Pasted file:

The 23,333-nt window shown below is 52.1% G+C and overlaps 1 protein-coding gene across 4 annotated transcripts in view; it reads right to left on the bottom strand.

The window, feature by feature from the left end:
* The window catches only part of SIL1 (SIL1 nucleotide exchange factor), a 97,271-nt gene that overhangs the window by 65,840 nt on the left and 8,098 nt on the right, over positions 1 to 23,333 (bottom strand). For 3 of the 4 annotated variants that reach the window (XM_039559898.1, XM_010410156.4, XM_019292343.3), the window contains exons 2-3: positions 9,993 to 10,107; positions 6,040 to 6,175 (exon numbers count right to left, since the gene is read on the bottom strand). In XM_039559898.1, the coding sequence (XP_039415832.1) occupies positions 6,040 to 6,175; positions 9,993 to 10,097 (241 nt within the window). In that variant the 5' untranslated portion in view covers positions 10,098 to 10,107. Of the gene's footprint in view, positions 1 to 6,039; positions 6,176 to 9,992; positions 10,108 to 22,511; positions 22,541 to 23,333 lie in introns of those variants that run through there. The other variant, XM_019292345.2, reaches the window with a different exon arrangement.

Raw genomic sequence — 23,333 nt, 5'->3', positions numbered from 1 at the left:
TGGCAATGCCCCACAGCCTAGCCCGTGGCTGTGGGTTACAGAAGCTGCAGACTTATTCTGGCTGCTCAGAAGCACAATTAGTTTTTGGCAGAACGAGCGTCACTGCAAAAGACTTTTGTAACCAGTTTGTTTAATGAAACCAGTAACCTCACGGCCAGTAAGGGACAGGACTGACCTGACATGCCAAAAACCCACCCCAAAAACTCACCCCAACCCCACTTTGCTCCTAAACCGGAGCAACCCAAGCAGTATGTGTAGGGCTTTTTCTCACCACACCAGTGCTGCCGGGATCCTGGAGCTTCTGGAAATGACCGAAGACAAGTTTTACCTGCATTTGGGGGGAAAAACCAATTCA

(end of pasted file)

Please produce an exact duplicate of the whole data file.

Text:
The 23,333-nt window shown below is 52.1% G+C and overlaps 1 protein-coding gene across 4 annotated transcripts in view; it reads right to left on the bottom strand.

The window, feature by feature from the left end:
* The window catches only part of SIL1 (SIL1 nucleotide exchange factor), a 97,271-nt gene that overhangs the window by 65,840 nt on the left and 8,098 nt on the right, over positions 1 to 23,333 (bottom strand). For 3 of the 4 annotated variants that reach the window (XM_039559898.1, XM_010410156.4, XM_019292343.3), the window contains exons 2-3: positions 9,993 to 10,107; positions 6,040 to 6,175 (exon numbers count right to left, since the gene is read on the bottom strand). In XM_039559898.1, the coding sequence (XP_039415832.1) occupies positions 6,040 to 6,175; positions 9,993 to 10,097 (241 nt within the window). In that variant the 5' untranslated portion in view covers positions 10,098 to 10,107. Of the gene's footprint in view, positions 1 to 6,039; positions 6,176 to 9,992; positions 10,108 to 22,511; positions 22,541 to 23,333 lie in introns of those variants that run through there. The other variant, XM_019292345.2, reaches the window with a different exon arrangement.

Raw genomic sequence — 23,333 nt, 5'->3', positions numbered from 1 at the left:
TGGCAATGCCCCACAGCCTAGCCCGTGGCTGTGGGTTACAGAAGCTGCAGACTTATTCTGGCTGCTCAGAAGCACAATTAGTTTTTGGCAGAACGAGCGTCACTGCAAAAGACTTTTGTAACCAGTTTGTTTAATGAAACCAGTAACCTCACGGCCAGTAAGGGACAGGACTGACCTGACATGCCAAAAACCCACCCCAAAAACTCACCCCAACCCCACTTTGCTCCTAAACCGGAGCAACCCAAGCAGTATGTGTAGGGCTTTTTCTCACCACACCAGTGCTGCCGGGATCCTGGAGCTTCTGGAAATGACCGAAGACAAGTTTTACCTGCATTTGGGGGGAAAAACCAATTCA